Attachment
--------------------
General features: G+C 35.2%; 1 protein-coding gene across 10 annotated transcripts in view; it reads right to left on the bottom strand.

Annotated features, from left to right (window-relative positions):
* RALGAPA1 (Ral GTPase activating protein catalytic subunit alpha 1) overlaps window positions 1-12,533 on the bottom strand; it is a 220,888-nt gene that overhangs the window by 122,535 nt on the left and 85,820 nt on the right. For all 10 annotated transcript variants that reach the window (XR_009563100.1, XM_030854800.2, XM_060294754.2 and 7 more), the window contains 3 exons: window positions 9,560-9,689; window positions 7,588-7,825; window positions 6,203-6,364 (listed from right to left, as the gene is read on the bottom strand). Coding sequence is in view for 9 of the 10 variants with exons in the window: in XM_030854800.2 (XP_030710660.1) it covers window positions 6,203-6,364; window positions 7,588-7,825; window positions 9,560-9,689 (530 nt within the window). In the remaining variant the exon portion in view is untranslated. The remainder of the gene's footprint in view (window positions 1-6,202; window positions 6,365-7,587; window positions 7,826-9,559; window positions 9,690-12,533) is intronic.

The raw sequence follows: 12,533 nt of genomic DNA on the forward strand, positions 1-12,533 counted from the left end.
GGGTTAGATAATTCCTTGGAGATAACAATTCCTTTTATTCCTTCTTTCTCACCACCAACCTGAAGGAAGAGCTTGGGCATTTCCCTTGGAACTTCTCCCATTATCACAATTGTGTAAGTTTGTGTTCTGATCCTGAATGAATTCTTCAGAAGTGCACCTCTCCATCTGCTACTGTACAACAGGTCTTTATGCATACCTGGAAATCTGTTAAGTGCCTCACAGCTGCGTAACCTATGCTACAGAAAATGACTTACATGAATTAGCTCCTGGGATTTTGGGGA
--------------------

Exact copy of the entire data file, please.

General features: G+C 35.2%; 1 protein-coding gene across 10 annotated transcripts in view; it reads right to left on the bottom strand.

Annotated features, from left to right (window-relative positions):
* RALGAPA1 (Ral GTPase activating protein catalytic subunit alpha 1) overlaps window positions 1-12,533 on the bottom strand; it is a 220,888-nt gene that overhangs the window by 122,535 nt on the left and 85,820 nt on the right. For all 10 annotated transcript variants that reach the window (XR_009563100.1, XM_030854800.2, XM_060294754.2 and 7 more), the window contains 3 exons: window positions 9,560-9,689; window positions 7,588-7,825; window positions 6,203-6,364 (listed from right to left, as the gene is read on the bottom strand). Coding sequence is in view for 9 of the 10 variants with exons in the window: in XM_030854800.2 (XP_030710660.1) it covers window positions 6,203-6,364; window positions 7,588-7,825; window positions 9,560-9,689 (530 nt within the window). In the remaining variant the exon portion in view is untranslated. The remainder of the gene's footprint in view (window positions 1-6,202; window positions 6,365-7,587; window positions 7,826-9,559; window positions 9,690-12,533) is intronic.

The raw sequence follows: 12,533 nt of genomic DNA on the forward strand, positions 1-12,533 counted from the left end.
GGGTTAGATAATTCCTTGGAGATAACAATTCCTTTTATTCCTTCTTTCTCACCACCAACCTGAAGGAAGAGCTTGGGCATTTCCCTTGGAACTTCTCCCATTATCACAATTGTGTAAGTTTGTGTTCTGATCCTGAATGAATTCTTCAGAAGTGCACCTCTCCATCTGCTACTGTACAACAGGTCTTTATGCATACCTGGAAATCTGTTAAGTGCCTCACAGCTGCGTAACCTATGCTACAGAAAATGACTTACATGAATTAGCTCCTGGGATTTTGGGGA